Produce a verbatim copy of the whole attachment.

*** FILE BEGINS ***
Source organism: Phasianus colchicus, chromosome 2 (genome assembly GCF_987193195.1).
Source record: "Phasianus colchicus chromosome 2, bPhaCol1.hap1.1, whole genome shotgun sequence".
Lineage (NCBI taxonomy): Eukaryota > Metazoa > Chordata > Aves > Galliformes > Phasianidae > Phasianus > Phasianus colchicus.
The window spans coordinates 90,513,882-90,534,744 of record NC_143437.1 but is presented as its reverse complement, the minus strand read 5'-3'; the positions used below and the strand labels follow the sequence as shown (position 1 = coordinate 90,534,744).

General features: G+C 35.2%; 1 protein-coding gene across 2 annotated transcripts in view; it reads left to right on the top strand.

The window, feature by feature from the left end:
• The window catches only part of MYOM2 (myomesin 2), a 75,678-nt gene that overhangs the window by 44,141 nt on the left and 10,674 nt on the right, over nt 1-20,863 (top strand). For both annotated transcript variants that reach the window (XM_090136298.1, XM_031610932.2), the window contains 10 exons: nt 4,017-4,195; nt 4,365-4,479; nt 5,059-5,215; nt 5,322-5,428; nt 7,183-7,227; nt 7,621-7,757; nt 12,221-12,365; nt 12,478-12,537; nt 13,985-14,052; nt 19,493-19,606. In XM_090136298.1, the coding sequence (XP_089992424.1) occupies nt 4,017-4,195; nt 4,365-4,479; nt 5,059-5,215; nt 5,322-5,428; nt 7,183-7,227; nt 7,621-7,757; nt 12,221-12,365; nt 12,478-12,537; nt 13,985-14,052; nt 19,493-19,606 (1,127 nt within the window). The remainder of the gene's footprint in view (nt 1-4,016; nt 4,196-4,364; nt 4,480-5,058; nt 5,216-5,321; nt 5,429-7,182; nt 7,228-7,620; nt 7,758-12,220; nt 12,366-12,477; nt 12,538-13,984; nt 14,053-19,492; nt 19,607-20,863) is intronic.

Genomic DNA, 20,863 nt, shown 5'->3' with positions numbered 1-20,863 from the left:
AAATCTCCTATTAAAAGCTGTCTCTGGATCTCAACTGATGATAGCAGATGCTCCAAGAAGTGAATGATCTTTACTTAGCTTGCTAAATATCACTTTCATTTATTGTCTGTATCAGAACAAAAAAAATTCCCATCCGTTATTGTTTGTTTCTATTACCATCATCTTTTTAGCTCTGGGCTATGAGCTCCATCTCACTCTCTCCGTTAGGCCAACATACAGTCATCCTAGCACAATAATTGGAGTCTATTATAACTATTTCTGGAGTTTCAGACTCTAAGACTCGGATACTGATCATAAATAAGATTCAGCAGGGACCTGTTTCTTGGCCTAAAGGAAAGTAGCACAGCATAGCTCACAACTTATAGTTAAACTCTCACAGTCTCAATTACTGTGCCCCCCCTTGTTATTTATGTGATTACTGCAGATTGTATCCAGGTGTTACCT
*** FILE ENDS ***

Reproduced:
Source organism: Phasianus colchicus, chromosome 2 (genome assembly GCF_987193195.1).
Source record: "Phasianus colchicus chromosome 2, bPhaCol1.hap1.1, whole genome shotgun sequence".
Lineage (NCBI taxonomy): Eukaryota > Metazoa > Chordata > Aves > Galliformes > Phasianidae > Phasianus > Phasianus colchicus.
The window spans coordinates 90,513,882-90,534,744 of record NC_143437.1 but is presented as its reverse complement, the minus strand read 5'-3'; the positions used below and the strand labels follow the sequence as shown (position 1 = coordinate 90,534,744).

General features: G+C 35.2%; 1 protein-coding gene across 2 annotated transcripts in view; it reads left to right on the top strand.

The window, feature by feature from the left end:
• The window catches only part of MYOM2 (myomesin 2), a 75,678-nt gene that overhangs the window by 44,141 nt on the left and 10,674 nt on the right, over nt 1-20,863 (top strand). For both annotated transcript variants that reach the window (XM_090136298.1, XM_031610932.2), the window contains 10 exons: nt 4,017-4,195; nt 4,365-4,479; nt 5,059-5,215; nt 5,322-5,428; nt 7,183-7,227; nt 7,621-7,757; nt 12,221-12,365; nt 12,478-12,537; nt 13,985-14,052; nt 19,493-19,606. In XM_090136298.1, the coding sequence (XP_089992424.1) occupies nt 4,017-4,195; nt 4,365-4,479; nt 5,059-5,215; nt 5,322-5,428; nt 7,183-7,227; nt 7,621-7,757; nt 12,221-12,365; nt 12,478-12,537; nt 13,985-14,052; nt 19,493-19,606 (1,127 nt within the window). The remainder of the gene's footprint in view (nt 1-4,016; nt 4,196-4,364; nt 4,480-5,058; nt 5,216-5,321; nt 5,429-7,182; nt 7,228-7,620; nt 7,758-12,220; nt 12,366-12,477; nt 12,538-13,984; nt 14,053-19,492; nt 19,607-20,863) is intronic.

Genomic DNA, 20,863 nt, shown 5'->3' with positions numbered 1-20,863 from the left:
AAATCTCCTATTAAAAGCTGTCTCTGGATCTCAACTGATGATAGCAGATGCTCCAAGAAGTGAATGATCTTTACTTAGCTTGCTAAATATCACTTTCATTTATTGTCTGTATCAGAACAAAAAAAATTCCCATCCGTTATTGTTTGTTTCTATTACCATCATCTTTTTAGCTCTGGGCTATGAGCTCCATCTCACTCTCTCCGTTAGGCCAACATACAGTCATCCTAGCACAATAATTGGAGTCTATTATAACTATTTCTGGAGTTTCAGACTCTAAGACTCGGATACTGATCATAAATAAGATTCAGCAGGGACCTGTTTCTTGGCCTAAAGGAAAGTAGCACAGCATAGCTCACAACTTATAGTTAAACTCTCACAGTCTCAATTACTGTGCCCCCCCTTGTTATTTATGTGATTACTGCAGATTGTATCCAGGTGTTACCT